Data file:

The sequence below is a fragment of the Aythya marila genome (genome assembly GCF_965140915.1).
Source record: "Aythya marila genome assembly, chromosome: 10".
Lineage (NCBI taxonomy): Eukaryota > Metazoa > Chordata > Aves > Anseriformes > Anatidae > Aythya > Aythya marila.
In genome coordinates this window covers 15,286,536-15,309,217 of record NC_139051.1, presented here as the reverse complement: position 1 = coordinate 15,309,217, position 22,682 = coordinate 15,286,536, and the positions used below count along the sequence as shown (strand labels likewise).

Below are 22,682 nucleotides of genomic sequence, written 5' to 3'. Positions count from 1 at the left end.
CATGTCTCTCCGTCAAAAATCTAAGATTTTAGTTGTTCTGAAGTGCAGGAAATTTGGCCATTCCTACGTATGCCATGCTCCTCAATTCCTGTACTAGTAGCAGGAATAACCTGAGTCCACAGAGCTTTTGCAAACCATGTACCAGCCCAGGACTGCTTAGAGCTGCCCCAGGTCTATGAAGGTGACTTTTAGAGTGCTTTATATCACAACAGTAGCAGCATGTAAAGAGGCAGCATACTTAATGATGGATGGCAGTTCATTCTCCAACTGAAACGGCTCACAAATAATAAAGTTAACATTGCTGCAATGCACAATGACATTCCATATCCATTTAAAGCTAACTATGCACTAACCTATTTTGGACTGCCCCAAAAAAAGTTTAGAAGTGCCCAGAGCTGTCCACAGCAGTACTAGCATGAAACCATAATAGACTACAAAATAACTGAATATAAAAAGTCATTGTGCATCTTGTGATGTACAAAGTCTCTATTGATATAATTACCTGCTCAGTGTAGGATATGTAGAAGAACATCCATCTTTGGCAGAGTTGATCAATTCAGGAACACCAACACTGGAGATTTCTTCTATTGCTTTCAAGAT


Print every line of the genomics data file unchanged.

The sequence below is a fragment of the Aythya marila genome (genome assembly GCF_965140915.1).
Source record: "Aythya marila genome assembly, chromosome: 10".
Lineage (NCBI taxonomy): Eukaryota > Metazoa > Chordata > Aves > Anseriformes > Anatidae > Aythya > Aythya marila.
In genome coordinates this window covers 15,286,536-15,309,217 of record NC_139051.1, presented here as the reverse complement: position 1 = coordinate 15,309,217, position 22,682 = coordinate 15,286,536, and the positions used below count along the sequence as shown (strand labels likewise).

Below are 22,682 nucleotides of genomic sequence, written 5' to 3'. Positions count from 1 at the left end.
CATGTCTCTCCGTCAAAAATCTAAGATTTTAGTTGTTCTGAAGTGCAGGAAATTTGGCCATTCCTACGTATGCCATGCTCCTCAATTCCTGTACTAGTAGCAGGAATAACCTGAGTCCACAGAGCTTTTGCAAACCATGTACCAGCCCAGGACTGCTTAGAGCTGCCCCAGGTCTATGAAGGTGACTTTTAGAGTGCTTTATATCACAACAGTAGCAGCATGTAAAGAGGCAGCATACTTAATGATGGATGGCAGTTCATTCTCCAACTGAAACGGCTCACAAATAATAAAGTTAACATTGCTGCAATGCACAATGACATTCCATATCCATTTAAAGCTAACTATGCACTAACCTATTTTGGACTGCCCCAAAAAAAGTTTAGAAGTGCCCAGAGCTGTCCACAGCAGTACTAGCATGAAACCATAATAGACTACAAAATAACTGAATATAAAAAGTCATTGTGCATCTTGTGATGTACAAAGTCTCTATTGATATAATTACCTGCTCAGTGTAGGATATGTAGAAGAACATCCATCTTTGGCAGAGTTGATCAATTCAGGAACACCAACACTGGAGATTTCTTCTATTGCTTTCAAGAT